Hair is pretty powerful stuff.
The first thing people notice about others is appearance and for women, hair plays a significant role.
I have wanted to shave my head for the past 6 years. I never did because I was afraid of what people would think about it. I was afraid that I would no longer be considered ‘pretty.’ I was afraid that no one would want me.
As a biracial woman, hair has always been important in my life. I have experienced strangers coming up to me to tell me how much they wanted hair like mine and ask to touch it. I grew up, like most girls, with an understanding that hair was an important aspect of doing gender; of being a girl.
This mentality has stayed with me and those around me even in adulthood.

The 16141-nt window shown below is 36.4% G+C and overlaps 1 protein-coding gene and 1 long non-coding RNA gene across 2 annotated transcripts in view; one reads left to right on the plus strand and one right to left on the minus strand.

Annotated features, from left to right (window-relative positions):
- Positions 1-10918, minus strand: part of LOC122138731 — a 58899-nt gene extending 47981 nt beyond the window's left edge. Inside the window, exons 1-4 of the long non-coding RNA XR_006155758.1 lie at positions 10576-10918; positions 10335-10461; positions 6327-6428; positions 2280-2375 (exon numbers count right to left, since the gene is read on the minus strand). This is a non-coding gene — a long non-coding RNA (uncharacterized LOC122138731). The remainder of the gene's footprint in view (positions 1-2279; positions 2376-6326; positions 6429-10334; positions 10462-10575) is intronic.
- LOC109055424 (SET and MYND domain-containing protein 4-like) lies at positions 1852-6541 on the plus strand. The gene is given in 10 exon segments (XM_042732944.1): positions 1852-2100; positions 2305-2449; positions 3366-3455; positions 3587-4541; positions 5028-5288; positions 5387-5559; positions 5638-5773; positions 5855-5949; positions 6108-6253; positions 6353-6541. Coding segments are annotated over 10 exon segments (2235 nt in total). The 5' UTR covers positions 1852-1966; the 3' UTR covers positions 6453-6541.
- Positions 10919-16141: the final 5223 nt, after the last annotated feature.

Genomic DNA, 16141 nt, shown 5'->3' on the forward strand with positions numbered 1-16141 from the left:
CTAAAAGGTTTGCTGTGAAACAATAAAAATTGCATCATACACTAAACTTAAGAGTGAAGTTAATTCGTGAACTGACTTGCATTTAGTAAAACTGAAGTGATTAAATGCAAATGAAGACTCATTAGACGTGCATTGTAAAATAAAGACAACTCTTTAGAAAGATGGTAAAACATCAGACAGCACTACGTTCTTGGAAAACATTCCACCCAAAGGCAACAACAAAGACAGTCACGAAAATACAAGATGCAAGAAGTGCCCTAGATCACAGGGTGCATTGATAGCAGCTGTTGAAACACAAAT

When I went home to visit my family and friends a couple of weeks ago, the first thing many of them said was that my hair looked like it had grown so much from the last time I cut it, which was supposed to be a compliment and that’s how I took it.
My hair was a huge part of my identity. I could be sexy and playful or serious and sophisticated. I could straighten it out or wear it curly. I could change how people saw me based on how I wore my hair.
So I got rid of it. What would become of me when I got rid of one of the very things I believed defined me?
I shaved my head as a way to start a new journey of self discovery, as a way to break away from traditional ideas of beauty and to learn the fundamental lesson that I am not my hair or any other physical characteristic that I think defines me.
And besides, it’s just hair.